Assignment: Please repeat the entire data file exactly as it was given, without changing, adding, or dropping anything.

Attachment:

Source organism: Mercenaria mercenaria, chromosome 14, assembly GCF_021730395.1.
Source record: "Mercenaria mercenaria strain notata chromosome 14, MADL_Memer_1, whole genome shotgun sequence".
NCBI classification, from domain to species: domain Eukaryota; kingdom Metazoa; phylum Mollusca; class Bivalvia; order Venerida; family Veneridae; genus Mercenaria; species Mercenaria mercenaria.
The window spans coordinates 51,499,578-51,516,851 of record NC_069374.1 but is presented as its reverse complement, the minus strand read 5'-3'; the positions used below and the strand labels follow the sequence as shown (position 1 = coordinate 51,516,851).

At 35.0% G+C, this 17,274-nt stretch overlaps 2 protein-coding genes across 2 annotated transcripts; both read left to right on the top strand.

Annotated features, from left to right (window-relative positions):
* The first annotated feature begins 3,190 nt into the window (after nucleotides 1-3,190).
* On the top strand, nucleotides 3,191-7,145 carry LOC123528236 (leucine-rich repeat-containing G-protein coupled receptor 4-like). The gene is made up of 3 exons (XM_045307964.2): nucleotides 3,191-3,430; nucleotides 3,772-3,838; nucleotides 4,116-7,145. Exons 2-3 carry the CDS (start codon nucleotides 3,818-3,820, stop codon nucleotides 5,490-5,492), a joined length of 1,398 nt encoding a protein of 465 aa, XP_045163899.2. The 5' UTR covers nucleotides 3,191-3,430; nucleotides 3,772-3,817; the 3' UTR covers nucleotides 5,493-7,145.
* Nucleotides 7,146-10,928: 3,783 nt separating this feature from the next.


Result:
Source organism: Mercenaria mercenaria, chromosome 14, assembly GCF_021730395.1.
Source record: "Mercenaria mercenaria strain notata chromosome 14, MADL_Memer_1, whole genome shotgun sequence".
NCBI classification, from domain to species: domain Eukaryota; kingdom Metazoa; phylum Mollusca; class Bivalvia; order Venerida; family Veneridae; genus Mercenaria; species Mercenaria mercenaria.
The window spans coordinates 51,499,578-51,516,851 of record NC_069374.1 but is presented as its reverse complement, the minus strand read 5'-3'; the positions used below and the strand labels follow the sequence as shown (position 1 = coordinate 51,516,851).

At 35.0% G+C, this 17,274-nt stretch overlaps 2 protein-coding genes across 2 annotated transcripts; both read left to right on the top strand.

Annotated features, from left to right (window-relative positions):
* The first annotated feature begins 3,190 nt into the window (after nucleotides 1-3,190).
* On the top strand, nucleotides 3,191-7,145 carry LOC123528236 (leucine-rich repeat-containing G-protein coupled receptor 4-like). The gene is made up of 3 exons (XM_045307964.2): nucleotides 3,191-3,430; nucleotides 3,772-3,838; nucleotides 4,116-7,145. Exons 2-3 carry the CDS (start codon nucleotides 3,818-3,820, stop codon nucleotides 5,490-5,492), a joined length of 1,398 nt encoding a protein of 465 aa, XP_045163899.2. The 5' UTR covers nucleotides 3,191-3,430; nucleotides 3,772-3,817; the 3' UTR covers nucleotides 5,493-7,145.
* Nucleotides 7,146-10,928: 3,783 nt separating this feature from the next.